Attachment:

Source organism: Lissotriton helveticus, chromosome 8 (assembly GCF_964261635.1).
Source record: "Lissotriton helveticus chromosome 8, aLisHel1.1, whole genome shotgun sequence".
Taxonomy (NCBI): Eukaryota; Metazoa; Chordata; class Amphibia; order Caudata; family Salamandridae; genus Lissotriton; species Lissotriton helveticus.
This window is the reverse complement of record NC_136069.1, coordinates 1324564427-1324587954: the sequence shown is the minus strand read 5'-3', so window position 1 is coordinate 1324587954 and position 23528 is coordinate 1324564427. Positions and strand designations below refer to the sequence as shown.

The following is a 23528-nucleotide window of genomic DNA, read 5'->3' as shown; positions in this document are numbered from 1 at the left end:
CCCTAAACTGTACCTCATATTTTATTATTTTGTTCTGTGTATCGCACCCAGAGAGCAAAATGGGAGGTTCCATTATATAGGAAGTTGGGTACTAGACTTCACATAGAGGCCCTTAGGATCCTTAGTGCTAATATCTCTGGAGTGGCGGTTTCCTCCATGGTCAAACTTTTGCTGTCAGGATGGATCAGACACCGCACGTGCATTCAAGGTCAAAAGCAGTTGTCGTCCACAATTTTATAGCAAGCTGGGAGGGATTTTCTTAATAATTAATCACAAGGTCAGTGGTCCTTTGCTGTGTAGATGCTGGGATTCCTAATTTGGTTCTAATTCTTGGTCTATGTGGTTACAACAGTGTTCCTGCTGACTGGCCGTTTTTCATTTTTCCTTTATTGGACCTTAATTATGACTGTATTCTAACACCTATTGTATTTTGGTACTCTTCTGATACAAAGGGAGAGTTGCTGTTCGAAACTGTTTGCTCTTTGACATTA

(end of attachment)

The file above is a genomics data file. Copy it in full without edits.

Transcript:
Source organism: Lissotriton helveticus, chromosome 8 (assembly GCF_964261635.1).
Source record: "Lissotriton helveticus chromosome 8, aLisHel1.1, whole genome shotgun sequence".
Taxonomy (NCBI): Eukaryota; Metazoa; Chordata; class Amphibia; order Caudata; family Salamandridae; genus Lissotriton; species Lissotriton helveticus.
This window is the reverse complement of record NC_136069.1, coordinates 1324564427-1324587954: the sequence shown is the minus strand read 5'-3', so window position 1 is coordinate 1324587954 and position 23528 is coordinate 1324564427. Positions and strand designations below refer to the sequence as shown.

The following is a 23528-nucleotide window of genomic DNA, read 5'->3' as shown; positions in this document are numbered from 1 at the left end:
CCCTAAACTGTACCTCATATTTTATTATTTTGTTCTGTGTATCGCACCCAGAGAGCAAAATGGGAGGTTCCATTATATAGGAAGTTGGGTACTAGACTTCACATAGAGGCCCTTAGGATCCTTAGTGCTAATATCTCTGGAGTGGCGGTTTCCTCCATGGTCAAACTTTTGCTGTCAGGATGGATCAGACACCGCACGTGCATTCAAGGTCAAAAGCAGTTGTCGTCCACAATTTTATAGCAAGCTGGGAGGGATTTTCTTAATAATTAATCACAAGGTCAGTGGTCCTTTGCTGTGTAGATGCTGGGATTCCTAATTTGGTTCTAATTCTTGGTCTATGTGGTTACAACAGTGTTCCTGCTGACTGGCCGTTTTTCATTTTTCCTTTATTGGACCTTAATTATGACTGTATTCTAACACCTATTGTATTTTGGTACTCTTCTGATACAAAGGGAGAGTTGCTGTTCGAAACTGTTTGCTCTTTGACATTA